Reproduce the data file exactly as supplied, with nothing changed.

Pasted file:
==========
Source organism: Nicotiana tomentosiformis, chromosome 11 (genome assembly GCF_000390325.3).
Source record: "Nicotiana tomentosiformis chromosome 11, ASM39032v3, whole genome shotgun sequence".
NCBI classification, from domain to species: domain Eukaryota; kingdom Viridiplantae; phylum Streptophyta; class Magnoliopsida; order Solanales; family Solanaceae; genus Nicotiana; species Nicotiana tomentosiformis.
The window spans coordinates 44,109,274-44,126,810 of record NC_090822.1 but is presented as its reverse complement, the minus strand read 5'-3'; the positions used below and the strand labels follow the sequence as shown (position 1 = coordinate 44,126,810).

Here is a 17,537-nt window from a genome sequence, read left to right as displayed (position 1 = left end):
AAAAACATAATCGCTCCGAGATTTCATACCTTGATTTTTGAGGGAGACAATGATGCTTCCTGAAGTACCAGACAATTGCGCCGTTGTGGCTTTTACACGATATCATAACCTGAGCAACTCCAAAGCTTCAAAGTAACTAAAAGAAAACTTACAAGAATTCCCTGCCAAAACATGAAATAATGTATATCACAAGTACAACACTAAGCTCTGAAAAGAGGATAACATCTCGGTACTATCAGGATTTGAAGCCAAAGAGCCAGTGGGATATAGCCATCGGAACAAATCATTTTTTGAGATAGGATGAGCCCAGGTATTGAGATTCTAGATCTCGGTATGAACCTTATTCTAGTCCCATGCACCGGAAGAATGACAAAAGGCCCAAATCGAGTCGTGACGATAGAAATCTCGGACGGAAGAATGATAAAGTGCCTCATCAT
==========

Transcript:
Source organism: Nicotiana tomentosiformis, chromosome 11 (genome assembly GCF_000390325.3).
Source record: "Nicotiana tomentosiformis chromosome 11, ASM39032v3, whole genome shotgun sequence".
NCBI classification, from domain to species: domain Eukaryota; kingdom Viridiplantae; phylum Streptophyta; class Magnoliopsida; order Solanales; family Solanaceae; genus Nicotiana; species Nicotiana tomentosiformis.
The window spans coordinates 44,109,274-44,126,810 of record NC_090822.1 but is presented as its reverse complement, the minus strand read 5'-3'; the positions used below and the strand labels follow the sequence as shown (position 1 = coordinate 44,126,810).

Here is a 17,537-nt window from a genome sequence, read left to right as displayed (position 1 = left end):
AAAAACATAATCGCTCCGAGATTTCATACCTTGATTTTTGAGGGAGACAATGATGCTTCCTGAAGTACCAGACAATTGCGCCGTTGTGGCTTTTACACGATATCATAACCTGAGCAACTCCAAAGCTTCAAAGTAACTAAAAGAAAACTTACAAGAATTCCCTGCCAAAACATGAAATAATGTATATCACAAGTACAACACTAAGCTCTGAAAAGAGGATAACATCTCGGTACTATCAGGATTTGAAGCCAAAGAGCCAGTGGGATATAGCCATCGGAACAAATCATTTTTTGAGATAGGATGAGCCCAGGTATTGAGATTCTAGATCTCGGTATGAACCTTATTCTAGTCCCATGCACCGGAAGAATGACAAAAGGCCCAAATCGAGTCGTGACGATAGAAATCTCGGACGGAAGAATGATAAAGTGCCTCATCAT